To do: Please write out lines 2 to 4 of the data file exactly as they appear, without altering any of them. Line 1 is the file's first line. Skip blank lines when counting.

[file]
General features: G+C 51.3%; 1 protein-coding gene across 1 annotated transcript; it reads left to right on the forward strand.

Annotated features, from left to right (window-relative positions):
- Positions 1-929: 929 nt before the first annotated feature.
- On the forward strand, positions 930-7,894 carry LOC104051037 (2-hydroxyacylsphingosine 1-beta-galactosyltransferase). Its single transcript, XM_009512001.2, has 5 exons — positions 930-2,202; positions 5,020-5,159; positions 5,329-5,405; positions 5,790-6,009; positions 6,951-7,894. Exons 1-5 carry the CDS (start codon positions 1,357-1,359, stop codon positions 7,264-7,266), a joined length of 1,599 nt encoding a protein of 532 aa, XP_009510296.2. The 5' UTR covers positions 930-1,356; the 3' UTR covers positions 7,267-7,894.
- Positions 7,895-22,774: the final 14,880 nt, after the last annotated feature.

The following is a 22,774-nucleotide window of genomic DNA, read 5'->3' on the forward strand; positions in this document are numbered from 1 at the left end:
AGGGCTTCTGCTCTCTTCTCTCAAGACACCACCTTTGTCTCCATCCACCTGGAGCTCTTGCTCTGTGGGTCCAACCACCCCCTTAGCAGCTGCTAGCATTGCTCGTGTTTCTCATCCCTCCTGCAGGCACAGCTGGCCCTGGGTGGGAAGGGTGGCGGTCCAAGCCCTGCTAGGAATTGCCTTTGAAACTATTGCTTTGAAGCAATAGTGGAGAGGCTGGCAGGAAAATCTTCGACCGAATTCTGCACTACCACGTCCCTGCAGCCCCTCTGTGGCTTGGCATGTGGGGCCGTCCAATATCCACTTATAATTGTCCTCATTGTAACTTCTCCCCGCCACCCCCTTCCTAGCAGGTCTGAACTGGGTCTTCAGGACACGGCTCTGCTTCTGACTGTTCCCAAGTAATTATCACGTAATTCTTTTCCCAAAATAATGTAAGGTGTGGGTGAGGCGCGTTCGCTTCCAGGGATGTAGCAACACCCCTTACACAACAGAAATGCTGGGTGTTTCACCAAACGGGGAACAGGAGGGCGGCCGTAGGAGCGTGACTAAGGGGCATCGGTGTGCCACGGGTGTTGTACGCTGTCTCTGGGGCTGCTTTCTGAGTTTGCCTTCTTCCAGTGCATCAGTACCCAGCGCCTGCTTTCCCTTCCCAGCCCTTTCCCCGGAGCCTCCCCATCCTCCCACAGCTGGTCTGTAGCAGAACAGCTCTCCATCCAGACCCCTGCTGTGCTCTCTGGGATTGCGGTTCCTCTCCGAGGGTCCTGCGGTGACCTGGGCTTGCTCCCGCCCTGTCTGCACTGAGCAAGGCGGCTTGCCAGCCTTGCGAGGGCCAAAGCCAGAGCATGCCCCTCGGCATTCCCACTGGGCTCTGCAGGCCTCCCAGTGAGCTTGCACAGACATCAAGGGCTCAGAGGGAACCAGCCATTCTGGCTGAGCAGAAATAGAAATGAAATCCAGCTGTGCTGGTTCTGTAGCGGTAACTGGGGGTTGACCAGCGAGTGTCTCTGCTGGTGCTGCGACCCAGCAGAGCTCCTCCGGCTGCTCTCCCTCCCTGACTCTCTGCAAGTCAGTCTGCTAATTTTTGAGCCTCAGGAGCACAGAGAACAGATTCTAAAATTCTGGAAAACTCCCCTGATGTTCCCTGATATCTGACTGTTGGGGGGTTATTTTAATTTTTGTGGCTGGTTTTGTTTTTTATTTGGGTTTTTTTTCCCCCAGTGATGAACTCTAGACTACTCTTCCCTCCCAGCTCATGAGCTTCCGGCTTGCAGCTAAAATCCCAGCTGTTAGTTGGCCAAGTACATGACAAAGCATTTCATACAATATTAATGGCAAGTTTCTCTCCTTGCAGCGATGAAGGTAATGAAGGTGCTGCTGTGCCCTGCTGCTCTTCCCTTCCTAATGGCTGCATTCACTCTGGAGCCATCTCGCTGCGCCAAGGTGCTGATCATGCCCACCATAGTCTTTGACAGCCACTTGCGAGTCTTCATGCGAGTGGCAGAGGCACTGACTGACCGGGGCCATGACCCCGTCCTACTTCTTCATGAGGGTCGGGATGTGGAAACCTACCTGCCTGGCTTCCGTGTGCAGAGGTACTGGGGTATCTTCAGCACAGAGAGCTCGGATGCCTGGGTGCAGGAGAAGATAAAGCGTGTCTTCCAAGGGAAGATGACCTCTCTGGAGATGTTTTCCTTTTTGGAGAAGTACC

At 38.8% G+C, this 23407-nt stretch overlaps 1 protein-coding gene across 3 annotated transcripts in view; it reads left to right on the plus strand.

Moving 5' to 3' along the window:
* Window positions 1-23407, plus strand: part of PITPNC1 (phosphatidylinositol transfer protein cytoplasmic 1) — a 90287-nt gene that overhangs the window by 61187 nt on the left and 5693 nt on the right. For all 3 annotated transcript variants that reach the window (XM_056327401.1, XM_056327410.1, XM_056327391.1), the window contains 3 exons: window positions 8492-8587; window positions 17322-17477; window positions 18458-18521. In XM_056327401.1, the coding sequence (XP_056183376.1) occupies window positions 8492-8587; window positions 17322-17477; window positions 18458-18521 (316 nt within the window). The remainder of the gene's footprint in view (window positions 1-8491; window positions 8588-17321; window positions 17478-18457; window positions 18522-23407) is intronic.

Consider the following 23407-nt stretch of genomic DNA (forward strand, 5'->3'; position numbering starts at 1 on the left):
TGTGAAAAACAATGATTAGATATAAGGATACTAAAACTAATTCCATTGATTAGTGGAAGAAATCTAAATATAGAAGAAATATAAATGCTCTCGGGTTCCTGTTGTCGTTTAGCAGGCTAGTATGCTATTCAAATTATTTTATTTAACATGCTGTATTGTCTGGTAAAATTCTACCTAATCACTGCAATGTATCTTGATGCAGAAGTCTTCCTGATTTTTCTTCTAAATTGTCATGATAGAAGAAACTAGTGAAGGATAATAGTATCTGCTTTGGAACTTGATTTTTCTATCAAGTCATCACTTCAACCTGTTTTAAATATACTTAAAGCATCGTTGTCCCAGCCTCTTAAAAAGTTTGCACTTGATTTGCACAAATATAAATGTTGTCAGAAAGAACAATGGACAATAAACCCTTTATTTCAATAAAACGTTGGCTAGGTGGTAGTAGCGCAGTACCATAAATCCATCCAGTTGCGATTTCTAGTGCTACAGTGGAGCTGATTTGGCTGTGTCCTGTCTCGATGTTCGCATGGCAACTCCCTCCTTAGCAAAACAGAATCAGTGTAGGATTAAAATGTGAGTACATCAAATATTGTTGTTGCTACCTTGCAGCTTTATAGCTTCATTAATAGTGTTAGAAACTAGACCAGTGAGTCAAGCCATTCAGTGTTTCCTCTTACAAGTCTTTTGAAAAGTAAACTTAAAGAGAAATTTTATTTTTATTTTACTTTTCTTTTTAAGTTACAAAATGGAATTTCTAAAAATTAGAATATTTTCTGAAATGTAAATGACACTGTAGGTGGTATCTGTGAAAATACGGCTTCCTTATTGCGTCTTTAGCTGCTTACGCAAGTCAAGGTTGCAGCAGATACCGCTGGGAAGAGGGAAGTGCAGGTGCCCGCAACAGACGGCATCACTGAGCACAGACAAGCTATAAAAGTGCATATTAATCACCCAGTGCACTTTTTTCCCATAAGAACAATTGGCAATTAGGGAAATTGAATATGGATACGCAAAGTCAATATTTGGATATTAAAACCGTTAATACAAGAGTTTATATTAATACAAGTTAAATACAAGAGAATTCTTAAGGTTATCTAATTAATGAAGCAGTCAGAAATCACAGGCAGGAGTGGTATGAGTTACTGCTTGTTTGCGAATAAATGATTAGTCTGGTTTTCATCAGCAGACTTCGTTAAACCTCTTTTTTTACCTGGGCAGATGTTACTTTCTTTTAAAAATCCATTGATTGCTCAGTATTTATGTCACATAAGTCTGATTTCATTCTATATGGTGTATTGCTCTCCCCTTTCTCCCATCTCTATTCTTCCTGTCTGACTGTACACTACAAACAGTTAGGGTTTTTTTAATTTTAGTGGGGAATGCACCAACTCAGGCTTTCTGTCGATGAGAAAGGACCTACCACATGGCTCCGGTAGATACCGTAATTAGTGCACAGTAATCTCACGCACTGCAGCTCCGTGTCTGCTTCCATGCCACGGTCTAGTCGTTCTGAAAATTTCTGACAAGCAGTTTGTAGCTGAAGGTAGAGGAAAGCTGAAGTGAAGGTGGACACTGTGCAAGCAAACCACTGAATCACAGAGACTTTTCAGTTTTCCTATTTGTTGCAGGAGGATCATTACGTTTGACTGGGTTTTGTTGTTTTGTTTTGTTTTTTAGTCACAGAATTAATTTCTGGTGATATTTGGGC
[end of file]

Annotated features, from left to right (window-relative positions):
- Positions 1-929: 929 nt before the first annotated feature.
- On the forward strand, positions 930-7,894 carry LOC104051037 (2-hydroxyacylsphingosine 1-beta-galactosyltransferase). Its single transcript, XM_009512001.2, has 5 exons — positions 930-2,202; positions 5,020-5,159; positions 5,329-5,405; positions 5,790-6,009; positions 6,951-7,894. Exons 1-5 carry the CDS (start codon positions 1,357-1,359, stop codon positions 7,264-7,266), a joined length of 1,599 nt encoding a protein of 532 aa, XP_009510296.2. The 5' UTR covers positions 930-1,356; the 3' UTR covers positions 7,267-7,894.